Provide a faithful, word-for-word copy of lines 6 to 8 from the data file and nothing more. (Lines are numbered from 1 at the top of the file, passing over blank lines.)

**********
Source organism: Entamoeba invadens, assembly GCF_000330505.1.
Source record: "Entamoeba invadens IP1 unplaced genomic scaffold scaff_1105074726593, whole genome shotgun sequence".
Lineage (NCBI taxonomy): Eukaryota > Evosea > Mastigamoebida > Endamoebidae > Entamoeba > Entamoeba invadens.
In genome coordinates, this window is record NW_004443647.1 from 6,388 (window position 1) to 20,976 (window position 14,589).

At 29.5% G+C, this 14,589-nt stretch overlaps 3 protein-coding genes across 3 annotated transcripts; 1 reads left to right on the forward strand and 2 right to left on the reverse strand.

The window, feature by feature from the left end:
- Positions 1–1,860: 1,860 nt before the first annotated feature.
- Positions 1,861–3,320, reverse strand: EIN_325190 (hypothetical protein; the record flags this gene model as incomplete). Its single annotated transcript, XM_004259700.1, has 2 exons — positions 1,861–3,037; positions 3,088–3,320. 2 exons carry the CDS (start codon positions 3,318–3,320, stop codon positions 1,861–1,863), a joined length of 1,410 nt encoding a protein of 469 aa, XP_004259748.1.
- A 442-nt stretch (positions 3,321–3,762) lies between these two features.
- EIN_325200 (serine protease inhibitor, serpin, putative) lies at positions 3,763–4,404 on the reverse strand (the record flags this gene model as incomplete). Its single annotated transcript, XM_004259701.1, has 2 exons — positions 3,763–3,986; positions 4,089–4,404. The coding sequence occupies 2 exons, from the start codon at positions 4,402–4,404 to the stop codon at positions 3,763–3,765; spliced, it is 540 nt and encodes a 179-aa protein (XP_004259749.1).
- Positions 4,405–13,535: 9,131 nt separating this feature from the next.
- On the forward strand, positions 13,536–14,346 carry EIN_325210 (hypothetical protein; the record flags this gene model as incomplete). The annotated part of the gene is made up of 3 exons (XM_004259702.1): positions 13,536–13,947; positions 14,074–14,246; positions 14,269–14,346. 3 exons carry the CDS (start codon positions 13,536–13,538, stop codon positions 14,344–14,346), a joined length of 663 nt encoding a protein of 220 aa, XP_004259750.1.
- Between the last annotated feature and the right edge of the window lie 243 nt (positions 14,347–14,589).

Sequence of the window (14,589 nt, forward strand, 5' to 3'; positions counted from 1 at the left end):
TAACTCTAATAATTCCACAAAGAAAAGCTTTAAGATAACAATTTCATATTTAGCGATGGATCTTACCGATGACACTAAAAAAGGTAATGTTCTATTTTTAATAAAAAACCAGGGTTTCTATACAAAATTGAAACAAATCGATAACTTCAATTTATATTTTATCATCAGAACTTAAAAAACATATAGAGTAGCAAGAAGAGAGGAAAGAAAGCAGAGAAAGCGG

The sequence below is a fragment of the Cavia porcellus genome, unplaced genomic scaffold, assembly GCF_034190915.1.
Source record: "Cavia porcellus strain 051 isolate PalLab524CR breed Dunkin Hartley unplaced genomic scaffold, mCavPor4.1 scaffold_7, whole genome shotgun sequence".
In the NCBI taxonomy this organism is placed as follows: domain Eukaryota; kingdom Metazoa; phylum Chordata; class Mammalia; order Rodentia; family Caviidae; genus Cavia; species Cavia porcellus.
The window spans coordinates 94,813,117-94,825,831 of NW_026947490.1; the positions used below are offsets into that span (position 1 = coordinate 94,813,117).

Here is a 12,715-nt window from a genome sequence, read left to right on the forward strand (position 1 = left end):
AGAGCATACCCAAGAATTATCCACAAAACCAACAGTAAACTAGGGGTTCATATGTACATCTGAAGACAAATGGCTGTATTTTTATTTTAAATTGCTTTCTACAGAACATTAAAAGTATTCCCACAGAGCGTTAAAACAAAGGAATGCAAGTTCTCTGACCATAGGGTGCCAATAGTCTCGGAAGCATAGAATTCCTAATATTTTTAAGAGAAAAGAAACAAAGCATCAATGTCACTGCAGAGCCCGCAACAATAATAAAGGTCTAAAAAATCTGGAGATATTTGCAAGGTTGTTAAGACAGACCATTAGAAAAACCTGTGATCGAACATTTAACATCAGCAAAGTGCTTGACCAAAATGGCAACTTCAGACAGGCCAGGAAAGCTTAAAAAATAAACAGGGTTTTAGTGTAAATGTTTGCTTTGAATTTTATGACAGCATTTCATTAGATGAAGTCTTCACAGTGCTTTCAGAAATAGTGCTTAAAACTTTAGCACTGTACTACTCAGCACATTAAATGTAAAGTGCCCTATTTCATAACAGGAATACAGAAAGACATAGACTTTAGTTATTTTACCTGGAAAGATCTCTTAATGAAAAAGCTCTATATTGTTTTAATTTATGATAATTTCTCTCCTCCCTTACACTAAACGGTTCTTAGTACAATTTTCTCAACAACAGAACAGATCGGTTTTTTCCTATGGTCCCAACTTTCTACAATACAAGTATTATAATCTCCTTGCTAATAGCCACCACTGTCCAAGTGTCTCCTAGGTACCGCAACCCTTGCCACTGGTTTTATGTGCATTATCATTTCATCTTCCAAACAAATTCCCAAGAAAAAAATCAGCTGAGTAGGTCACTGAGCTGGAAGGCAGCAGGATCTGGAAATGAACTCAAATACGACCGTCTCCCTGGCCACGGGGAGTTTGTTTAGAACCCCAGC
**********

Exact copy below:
The window, feature by feature from the left end:
- Positions 1–1,860: 1,860 nt before the first annotated feature.
- Positions 1,861–3,320, reverse strand: EIN_325190 (hypothetical protein; the record flags this gene model as incomplete). Its single annotated transcript, XM_004259700.1, has 2 exons — positions 1,861–3,037; positions 3,088–3,320. 2 exons carry the CDS (start codon positions 3,318–3,320, stop codon positions 1,861–1,863), a joined length of 1,410 nt encoding a protein of 469 aa, XP_004259748.1.